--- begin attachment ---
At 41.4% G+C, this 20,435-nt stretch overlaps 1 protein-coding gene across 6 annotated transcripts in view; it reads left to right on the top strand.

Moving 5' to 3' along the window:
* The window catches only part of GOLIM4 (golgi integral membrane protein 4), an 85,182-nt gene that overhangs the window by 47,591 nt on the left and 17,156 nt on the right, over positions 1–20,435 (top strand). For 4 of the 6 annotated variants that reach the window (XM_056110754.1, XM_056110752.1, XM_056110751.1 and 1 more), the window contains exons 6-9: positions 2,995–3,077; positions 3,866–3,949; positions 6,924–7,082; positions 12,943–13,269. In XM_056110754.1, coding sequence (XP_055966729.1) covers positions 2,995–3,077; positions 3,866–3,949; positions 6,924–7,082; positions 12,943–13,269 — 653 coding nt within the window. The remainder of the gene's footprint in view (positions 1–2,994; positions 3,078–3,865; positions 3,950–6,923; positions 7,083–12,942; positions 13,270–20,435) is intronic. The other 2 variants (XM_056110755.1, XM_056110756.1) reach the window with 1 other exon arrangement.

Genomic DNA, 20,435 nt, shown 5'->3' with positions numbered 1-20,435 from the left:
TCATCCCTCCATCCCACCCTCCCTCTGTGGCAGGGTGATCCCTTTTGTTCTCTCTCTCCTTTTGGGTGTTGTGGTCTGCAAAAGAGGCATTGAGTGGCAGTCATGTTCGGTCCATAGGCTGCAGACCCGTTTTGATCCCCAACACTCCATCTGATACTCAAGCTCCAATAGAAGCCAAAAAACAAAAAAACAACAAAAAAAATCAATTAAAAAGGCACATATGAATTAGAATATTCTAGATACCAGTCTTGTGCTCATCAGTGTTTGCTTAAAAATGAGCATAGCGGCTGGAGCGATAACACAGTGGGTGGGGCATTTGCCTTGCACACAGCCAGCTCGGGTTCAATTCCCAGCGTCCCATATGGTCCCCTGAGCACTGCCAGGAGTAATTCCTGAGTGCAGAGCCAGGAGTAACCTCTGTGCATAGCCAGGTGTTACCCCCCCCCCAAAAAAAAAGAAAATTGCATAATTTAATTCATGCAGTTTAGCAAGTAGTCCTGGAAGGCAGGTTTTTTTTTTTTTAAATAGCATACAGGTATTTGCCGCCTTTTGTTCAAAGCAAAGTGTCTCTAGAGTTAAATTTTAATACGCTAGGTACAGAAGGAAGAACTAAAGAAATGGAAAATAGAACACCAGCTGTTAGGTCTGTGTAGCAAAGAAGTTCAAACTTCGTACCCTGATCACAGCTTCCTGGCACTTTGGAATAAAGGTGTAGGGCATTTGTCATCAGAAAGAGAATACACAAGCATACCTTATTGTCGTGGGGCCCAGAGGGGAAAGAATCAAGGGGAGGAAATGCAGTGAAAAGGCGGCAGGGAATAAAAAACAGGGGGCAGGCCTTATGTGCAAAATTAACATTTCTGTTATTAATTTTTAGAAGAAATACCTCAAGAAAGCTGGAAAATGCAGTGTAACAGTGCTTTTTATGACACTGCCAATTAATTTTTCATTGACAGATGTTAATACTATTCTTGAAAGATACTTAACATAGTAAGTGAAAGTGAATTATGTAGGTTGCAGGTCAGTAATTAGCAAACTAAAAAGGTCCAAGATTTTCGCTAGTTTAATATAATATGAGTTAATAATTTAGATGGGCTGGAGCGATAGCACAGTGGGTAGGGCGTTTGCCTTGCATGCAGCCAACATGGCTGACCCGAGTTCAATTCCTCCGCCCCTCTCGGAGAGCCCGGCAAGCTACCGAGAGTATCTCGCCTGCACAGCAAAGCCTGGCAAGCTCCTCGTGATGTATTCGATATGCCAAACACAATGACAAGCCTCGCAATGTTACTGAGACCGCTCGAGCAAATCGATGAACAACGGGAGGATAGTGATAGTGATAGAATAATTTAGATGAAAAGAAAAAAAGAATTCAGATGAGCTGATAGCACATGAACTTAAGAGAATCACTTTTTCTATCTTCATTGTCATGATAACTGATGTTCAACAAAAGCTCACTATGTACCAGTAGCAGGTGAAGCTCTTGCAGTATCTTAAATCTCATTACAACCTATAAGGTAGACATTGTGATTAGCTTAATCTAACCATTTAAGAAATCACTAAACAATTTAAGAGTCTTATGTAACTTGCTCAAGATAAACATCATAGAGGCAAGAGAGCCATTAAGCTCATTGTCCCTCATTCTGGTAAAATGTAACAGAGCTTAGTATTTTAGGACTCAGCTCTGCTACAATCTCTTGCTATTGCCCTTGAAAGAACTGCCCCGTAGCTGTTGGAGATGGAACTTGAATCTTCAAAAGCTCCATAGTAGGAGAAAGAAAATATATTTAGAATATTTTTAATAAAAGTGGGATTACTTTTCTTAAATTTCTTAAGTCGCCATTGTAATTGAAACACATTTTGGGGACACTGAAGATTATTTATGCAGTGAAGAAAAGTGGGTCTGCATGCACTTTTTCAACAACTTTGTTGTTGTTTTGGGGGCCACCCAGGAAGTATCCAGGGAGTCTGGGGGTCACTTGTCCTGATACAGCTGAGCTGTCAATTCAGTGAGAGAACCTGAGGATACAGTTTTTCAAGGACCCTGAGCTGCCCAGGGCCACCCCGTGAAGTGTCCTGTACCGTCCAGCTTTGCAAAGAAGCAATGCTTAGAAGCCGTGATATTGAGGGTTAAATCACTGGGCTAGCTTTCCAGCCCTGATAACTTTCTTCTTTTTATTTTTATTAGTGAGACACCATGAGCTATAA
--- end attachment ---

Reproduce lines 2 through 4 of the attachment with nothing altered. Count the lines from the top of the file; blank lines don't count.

Moving 5' to 3' along the window:
* The window catches only part of GOLIM4 (golgi integral membrane protein 4), an 85,182-nt gene that overhangs the window by 47,591 nt on the left and 17,156 nt on the right, over positions 1–20,435 (top strand). For 4 of the 6 annotated variants that reach the window (XM_056110754.1, XM_056110752.1, XM_056110751.1 and 1 more), the window contains exons 6-9: positions 2,995–3,077; positions 3,866–3,949; positions 6,924–7,082; positions 12,943–13,269. In XM_056110754.1, coding sequence (XP_055966729.1) covers positions 2,995–3,077; positions 3,866–3,949; positions 6,924–7,082; positions 12,943–13,269 — 653 coding nt within the window. The remainder of the gene's footprint in view (positions 1–2,994; positions 3,078–3,865; positions 3,950–6,923; positions 7,083–12,942; positions 13,270–20,435) is intronic. The other 2 variants (XM_056110755.1, XM_056110756.1) reach the window with 1 other exon arrangement.

Genomic DNA, 20,435 nt, shown 5'->3' with positions numbered 1-20,435 from the left: